Shades of Gratitude: Exploring Divine, Cosmic, and Personal Sources of Gratitude
Research demonstrates that gratitude has a great effect on our emotional and social well-being. However, until now, gratitude has been studied as an interpersonal construct—meaning researchers conceptualize and measure gratitude based on one person’s experience of gratitude for a gift or benefit originating from another person (e.g., I’m grateful to my parents for their kindness). But what about gratitude to God or other cosmic sources? The Thrive Center aims to investigate and test the role of transcendent beliefs, meanings, and the potential psychological tendencies involved in experiencing gratitude to God and other cosmic sources of gratitude. Through a mixed methods design, we are exploring the role of beliefs about transcendence and individual psychological differences to gain insight into people’s experience, understanding, and practice of gratitude to God.
Building on an understanding of gratitude as a virtue that is comprised of characteristic adaptations that are given meaning through one’s transcendent narrative identity1-3, we propose to investigate how one’s narrative identity informs their understanding and experience of gratitude in general, and to God or other cosmic sources more specifically. An interdisciplinary framework allows for the consideration of not only the content, coherence, and salience of beliefs about transcendence but also one’s experience of transcendence which will shed light on the variation in how people conceptualize and experience gratitude to God, as well as interpersonal gratitude.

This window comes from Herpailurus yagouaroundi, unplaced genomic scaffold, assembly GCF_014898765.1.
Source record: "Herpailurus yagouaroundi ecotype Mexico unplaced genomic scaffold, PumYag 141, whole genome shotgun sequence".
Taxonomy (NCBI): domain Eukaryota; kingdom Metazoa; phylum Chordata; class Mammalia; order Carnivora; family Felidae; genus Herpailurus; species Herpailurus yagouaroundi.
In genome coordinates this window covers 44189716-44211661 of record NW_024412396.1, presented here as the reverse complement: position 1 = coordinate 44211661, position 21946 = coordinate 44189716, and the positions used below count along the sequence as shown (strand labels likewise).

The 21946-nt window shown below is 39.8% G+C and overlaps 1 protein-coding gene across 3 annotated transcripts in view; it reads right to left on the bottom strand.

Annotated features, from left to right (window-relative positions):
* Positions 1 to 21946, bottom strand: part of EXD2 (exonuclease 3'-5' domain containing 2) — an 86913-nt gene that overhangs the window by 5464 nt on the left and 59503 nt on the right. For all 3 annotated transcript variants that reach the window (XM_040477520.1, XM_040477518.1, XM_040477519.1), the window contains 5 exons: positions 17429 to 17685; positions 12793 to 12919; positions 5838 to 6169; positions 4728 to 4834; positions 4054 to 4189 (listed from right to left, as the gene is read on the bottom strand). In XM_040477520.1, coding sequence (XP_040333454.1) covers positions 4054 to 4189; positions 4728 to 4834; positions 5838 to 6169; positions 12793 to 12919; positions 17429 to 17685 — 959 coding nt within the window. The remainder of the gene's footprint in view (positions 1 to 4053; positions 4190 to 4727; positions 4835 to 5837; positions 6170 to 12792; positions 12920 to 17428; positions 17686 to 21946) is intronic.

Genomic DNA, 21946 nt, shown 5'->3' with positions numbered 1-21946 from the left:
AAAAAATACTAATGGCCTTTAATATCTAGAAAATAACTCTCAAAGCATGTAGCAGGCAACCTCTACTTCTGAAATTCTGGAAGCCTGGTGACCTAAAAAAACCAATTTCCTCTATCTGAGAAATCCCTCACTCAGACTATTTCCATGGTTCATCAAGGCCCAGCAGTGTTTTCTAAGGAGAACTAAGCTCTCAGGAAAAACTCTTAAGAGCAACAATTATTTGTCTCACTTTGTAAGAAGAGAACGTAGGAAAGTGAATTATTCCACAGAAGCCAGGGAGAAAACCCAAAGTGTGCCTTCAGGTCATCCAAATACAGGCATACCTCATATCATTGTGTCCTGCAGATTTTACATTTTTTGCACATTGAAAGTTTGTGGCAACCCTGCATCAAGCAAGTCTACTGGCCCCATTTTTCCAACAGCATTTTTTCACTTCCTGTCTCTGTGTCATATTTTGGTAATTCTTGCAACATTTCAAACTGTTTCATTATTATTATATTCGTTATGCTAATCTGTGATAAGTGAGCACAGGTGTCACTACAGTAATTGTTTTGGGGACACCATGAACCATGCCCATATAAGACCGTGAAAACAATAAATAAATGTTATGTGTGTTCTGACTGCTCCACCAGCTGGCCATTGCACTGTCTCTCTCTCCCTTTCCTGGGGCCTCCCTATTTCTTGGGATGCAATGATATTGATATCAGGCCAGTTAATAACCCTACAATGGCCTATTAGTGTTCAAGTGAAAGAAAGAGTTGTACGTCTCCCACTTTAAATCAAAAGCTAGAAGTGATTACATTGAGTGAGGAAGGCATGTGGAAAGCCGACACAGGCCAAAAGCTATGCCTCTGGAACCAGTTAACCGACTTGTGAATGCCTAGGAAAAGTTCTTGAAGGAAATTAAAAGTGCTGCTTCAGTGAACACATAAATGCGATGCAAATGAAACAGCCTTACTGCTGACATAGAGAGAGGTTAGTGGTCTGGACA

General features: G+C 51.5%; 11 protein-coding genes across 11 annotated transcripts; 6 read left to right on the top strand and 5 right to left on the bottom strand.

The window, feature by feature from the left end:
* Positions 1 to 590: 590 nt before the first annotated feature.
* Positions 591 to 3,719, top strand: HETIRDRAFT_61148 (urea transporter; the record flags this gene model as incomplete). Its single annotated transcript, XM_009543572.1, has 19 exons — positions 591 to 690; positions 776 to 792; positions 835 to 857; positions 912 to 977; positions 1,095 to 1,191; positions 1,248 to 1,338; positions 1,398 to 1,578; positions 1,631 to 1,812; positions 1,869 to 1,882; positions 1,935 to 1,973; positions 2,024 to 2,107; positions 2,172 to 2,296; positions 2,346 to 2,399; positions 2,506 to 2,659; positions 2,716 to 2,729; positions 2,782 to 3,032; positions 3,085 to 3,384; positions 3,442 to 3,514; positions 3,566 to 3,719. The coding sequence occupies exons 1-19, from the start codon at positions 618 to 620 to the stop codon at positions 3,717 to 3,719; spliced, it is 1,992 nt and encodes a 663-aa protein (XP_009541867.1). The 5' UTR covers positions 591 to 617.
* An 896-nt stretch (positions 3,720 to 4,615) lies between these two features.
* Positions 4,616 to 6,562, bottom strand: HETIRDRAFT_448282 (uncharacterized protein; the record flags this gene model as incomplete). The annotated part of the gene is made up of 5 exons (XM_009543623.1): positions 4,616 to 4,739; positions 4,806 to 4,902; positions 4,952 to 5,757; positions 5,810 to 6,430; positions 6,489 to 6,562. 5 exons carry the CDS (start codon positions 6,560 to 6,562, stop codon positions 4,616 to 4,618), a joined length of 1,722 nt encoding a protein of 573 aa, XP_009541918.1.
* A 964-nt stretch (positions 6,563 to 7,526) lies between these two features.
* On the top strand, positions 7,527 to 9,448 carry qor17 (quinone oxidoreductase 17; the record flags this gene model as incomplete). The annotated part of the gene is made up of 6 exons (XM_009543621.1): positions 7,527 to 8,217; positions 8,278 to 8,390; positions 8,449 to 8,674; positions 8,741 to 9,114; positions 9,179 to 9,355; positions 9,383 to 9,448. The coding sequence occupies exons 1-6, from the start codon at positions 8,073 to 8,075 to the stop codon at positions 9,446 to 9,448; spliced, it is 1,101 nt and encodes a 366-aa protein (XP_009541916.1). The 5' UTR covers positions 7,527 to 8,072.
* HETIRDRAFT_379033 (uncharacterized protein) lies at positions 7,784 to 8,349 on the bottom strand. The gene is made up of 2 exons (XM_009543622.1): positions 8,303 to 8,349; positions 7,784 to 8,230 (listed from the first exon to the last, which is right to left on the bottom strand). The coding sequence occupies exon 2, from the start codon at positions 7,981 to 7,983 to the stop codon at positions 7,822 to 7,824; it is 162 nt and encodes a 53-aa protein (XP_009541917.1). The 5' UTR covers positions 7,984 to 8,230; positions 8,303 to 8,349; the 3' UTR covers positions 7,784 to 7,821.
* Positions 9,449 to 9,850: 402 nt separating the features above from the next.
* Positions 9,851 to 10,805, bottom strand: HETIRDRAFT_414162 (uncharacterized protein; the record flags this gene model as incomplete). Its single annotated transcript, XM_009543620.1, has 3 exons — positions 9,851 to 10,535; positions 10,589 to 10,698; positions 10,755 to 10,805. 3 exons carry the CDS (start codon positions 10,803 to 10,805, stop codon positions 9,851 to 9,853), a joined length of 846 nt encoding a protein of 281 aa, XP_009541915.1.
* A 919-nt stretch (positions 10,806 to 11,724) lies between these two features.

The central, guiding research questions of this project are:
- How do one’s beliefs and experiences of God impact their experience of gratitude?
- What are the characteristic adaptations (e.g. emotions, strivings, cognitive schemas) that are involved in gratitude to God?
Investigating these two questions will allow us to begin to reveal the landscape of the variation of gratitude to God and to draw distinctions between gratitude to God and interpersonal gratitude.
1. King, P. E., Schnitker, S. A., & Houltberg, B. (2020). Religion as fertile ground: Religious groups and institutions as a context for moral development. Handbook of Moral Development (ed. L. Jensen). New York: Oxford University Press.
2. Schnitker, S. A., King, P. E., & Houltberg, B. (2019). Religion, Spirituality, and Thriving: Transcendent Narrative, Virtue, and Lived Purpose. In Hardy, S. & King, P. E. (eds.). Special section: Processes of religious and spiritual influence in adolescence, Journal of Research on Adolescence, 29(2), 276-290.
3. McAdams, D., & Pals, J. (2006). A new big five: Fundamental principles for an integrative science of personality. The American Psychologist, 61(3), 204–217.